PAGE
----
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From this time the queen of Hungary proceeded with an uninterupted torrent of success. The Freach, driven from Itation to station, and deprived of fortress after fortress, were at last enclosed with their two generals, Bellisle and Broglio, in the walls of Prague, which they had stored with all provisions neceffary to a town besieged, and where they defended themselves three months before any prospect appeared of relief.
The Austrians, having been engaged chiefly in the field, and in sudden and tumultuary excurfions rather than a regular war, had no great degree of kill in ac. tacking or defending towns. They likewise would naturally consider all the mischiefs done to the city as falling ultimately on themselves, and therefore were willing to gain it by time rather than by force.
It was apparent that, how long soever Prague might be defended, it must be yielded at last, and therefore all arts were tried to obtain an honourable capitulation. The messengers from the city were sent back sometimes unheard, but always with this answer, “ that no “ terms would be allowed, but that they should yield “ themselves prisoners of war.”
The condition of the garrison was in the eyes of all Europe desperate; but the French, to whom the praise of spirit and activity cannot be denied, refolved to make an effort for the honour of their arms. Maillebois was at that time encamped with his army in Westphalia. Orders were sent him to relieve Prague. The enterprize was considered as romantic. Maillebois was a march of forty days distant from Bohemia, the passes were narrow, and the ways foul; and it was likely that Prague would be taken before he could reach it. The march was, however, begun: the army, being joined by that of count Saxe, consisted of fifty thousand men,
who, notwithstanding all the difficulties which two Austrian armies could put in their way, at last entered Bohemia. The siege of Prague, though not raised, was remitted, and a communication was now opened to it with the country. But the Austrians, by perpetual intervention, hindered the garrison from joining their friends. The officers of Maillebois incited him to a battle, because the army was hourly lefsening by the want of provisions; but, instead of pressing on to Prague, he retired into Bavaria, and completed the ruin of the emperor's territories.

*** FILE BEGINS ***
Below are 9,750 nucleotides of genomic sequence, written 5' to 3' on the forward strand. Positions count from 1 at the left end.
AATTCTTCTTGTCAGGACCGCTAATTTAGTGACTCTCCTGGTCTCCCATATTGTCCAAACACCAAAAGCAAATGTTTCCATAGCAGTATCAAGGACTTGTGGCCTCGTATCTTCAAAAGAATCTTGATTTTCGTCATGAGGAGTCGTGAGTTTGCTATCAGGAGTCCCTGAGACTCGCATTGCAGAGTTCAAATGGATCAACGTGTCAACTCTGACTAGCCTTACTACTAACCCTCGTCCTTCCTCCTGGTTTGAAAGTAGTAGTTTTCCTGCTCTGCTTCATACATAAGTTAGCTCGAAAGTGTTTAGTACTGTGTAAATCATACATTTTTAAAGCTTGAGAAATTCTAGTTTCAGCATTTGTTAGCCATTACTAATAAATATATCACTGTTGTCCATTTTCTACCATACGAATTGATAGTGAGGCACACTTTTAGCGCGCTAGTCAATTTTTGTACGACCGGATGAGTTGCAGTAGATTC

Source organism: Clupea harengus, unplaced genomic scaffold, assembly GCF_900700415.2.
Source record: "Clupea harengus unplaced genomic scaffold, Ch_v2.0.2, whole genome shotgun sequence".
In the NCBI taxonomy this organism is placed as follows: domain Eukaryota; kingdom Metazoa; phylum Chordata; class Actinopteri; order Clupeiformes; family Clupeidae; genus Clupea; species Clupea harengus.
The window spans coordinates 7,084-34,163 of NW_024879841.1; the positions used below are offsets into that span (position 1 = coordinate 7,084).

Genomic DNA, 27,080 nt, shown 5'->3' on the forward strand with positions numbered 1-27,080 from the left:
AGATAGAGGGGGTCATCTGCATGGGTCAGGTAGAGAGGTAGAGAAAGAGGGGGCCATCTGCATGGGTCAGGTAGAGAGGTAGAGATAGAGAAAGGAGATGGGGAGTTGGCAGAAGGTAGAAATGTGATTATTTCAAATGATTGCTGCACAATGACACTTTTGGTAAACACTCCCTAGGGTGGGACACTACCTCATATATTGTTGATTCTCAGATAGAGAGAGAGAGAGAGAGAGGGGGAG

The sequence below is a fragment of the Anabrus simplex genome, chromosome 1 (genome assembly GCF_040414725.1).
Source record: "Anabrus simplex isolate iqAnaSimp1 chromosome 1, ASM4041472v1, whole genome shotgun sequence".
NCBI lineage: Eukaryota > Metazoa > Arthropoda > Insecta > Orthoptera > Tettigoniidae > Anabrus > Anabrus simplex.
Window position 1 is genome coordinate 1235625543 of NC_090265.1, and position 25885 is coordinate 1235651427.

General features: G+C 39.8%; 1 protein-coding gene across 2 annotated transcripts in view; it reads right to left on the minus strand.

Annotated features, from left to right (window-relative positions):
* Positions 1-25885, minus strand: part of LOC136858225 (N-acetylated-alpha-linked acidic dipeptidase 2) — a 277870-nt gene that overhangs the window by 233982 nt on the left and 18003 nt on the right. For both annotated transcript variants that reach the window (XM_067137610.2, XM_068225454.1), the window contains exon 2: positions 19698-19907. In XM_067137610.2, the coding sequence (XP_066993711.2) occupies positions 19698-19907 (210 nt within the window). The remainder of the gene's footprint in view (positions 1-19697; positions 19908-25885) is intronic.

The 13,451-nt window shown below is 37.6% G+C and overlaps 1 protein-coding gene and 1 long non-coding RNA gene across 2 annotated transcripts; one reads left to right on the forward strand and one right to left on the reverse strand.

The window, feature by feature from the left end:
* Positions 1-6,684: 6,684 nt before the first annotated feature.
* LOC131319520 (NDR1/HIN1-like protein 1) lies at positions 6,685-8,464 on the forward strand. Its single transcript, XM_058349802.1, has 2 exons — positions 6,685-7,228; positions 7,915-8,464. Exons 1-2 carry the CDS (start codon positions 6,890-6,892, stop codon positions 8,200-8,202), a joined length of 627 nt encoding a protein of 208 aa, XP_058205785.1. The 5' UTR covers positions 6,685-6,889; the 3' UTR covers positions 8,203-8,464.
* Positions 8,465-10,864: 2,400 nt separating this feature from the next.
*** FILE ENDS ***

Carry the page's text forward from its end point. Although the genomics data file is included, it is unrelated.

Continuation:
The court of France, disappointed and offended, conferred the chief command upon Broglio, who escaped from the besiegers with very little difficulty, and kept the Austrians employed till Bellifle by a sudden fally quitted Prague, and without any great loss joined the main army. Broglio then retired over the Rhine into the French dominions, wasting in his retreat the country which he had undertaken to protect, and burning towns, and destroying magazines of corn, with such wantonness, as gave reason to believe that he expected commendation from his court for any mischiefs done, by whatever means.
The Austrians pursued their advantages, recovered all their strong places, in some of which French garrifons had been left, and made themselves masters of Bavaria, by taking not only Munich the capital, but Ingolstadt the strongest fortification in the elector's dominions, where they found a great number of cannon and quantity of ammunition intended in clie dreams of projected greatness for the fiege of Vienna, all the archives of the state, the plate and ornaments of the electoral palace, and what had been considered as most worOO 2
thy of preservation. Nothing but the warlike stores were taken away. An oath of allegiance to the queen was required of the Bavarians, but without any explanation whether temporary or perpetual.
The emperor lived at Francfort in the security that was allowed to neutral places, but without much refpect from the German princes, except that, upon some objections made by the queen to the validity of his election, the king of Prussia declared himfelf determined to support him in the imperial dignity with all